What’s been the most surprising part of your publishing journey so far?

That I’ve actually been lucky enough to do some travelling around Canada and the US to promote my books. I’ve visited lots of different places I’d never been to before, and met some wonderful readers.

When a reader picks up your books, they can always expect to find…

Fast-paced adventure and lots of humor. And squirrels.

What’s the most Canadian thing you’ve put in a book?

Well, I did include an avalanche in one of them. Does that count?

What would you like to see more of in the world of Canadian children’s literature?

Science fiction stories actually set somewhere in Canada. This is not to say there aren’t many already, but I find even Canadian authors themselves frequently default to settings elsewhere (often the US). Canada contains such diverse geography, though, that I think it’s a place ripe for adventure.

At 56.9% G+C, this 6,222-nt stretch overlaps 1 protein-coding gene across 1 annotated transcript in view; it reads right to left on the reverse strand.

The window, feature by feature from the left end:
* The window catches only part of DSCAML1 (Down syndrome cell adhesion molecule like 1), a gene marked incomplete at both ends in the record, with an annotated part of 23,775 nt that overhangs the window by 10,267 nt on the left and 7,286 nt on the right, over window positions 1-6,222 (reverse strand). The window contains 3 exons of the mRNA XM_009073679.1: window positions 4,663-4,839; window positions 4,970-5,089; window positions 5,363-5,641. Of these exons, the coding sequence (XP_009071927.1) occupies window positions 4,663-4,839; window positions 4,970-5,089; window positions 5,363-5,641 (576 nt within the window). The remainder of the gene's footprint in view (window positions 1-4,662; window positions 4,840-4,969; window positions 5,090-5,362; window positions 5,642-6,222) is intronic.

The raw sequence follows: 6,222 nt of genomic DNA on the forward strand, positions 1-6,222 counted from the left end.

If you could spend a day inside of any book, which one would you choose?

Is “all of them” a legitimate answer? Well, if I really have to choose just one, I’d probably go with Nimona by Noelle Stevenson (technically a graphic novel, but still counts in my opinion). It’s got the perfect blend of fantasy, science fiction, and sarcastic characters. And it has tiny shoulder-mounted laser guns that go, “pew, pew.”

Lastly, we always end with: what’s your best piece of kick-butt advice?

Always have a notebook handy. It doesn’t have to be a fancy one (although it certainly can be). But I never know when an idea is going to pop into my head, and I’ve learned not to rely on remembering it when I get home. If I write it down when I first think of it, even if it’s just a few quick notes, then I’m sure not to lose it.

Excellent advice! Thanks so much for joining us, Wade!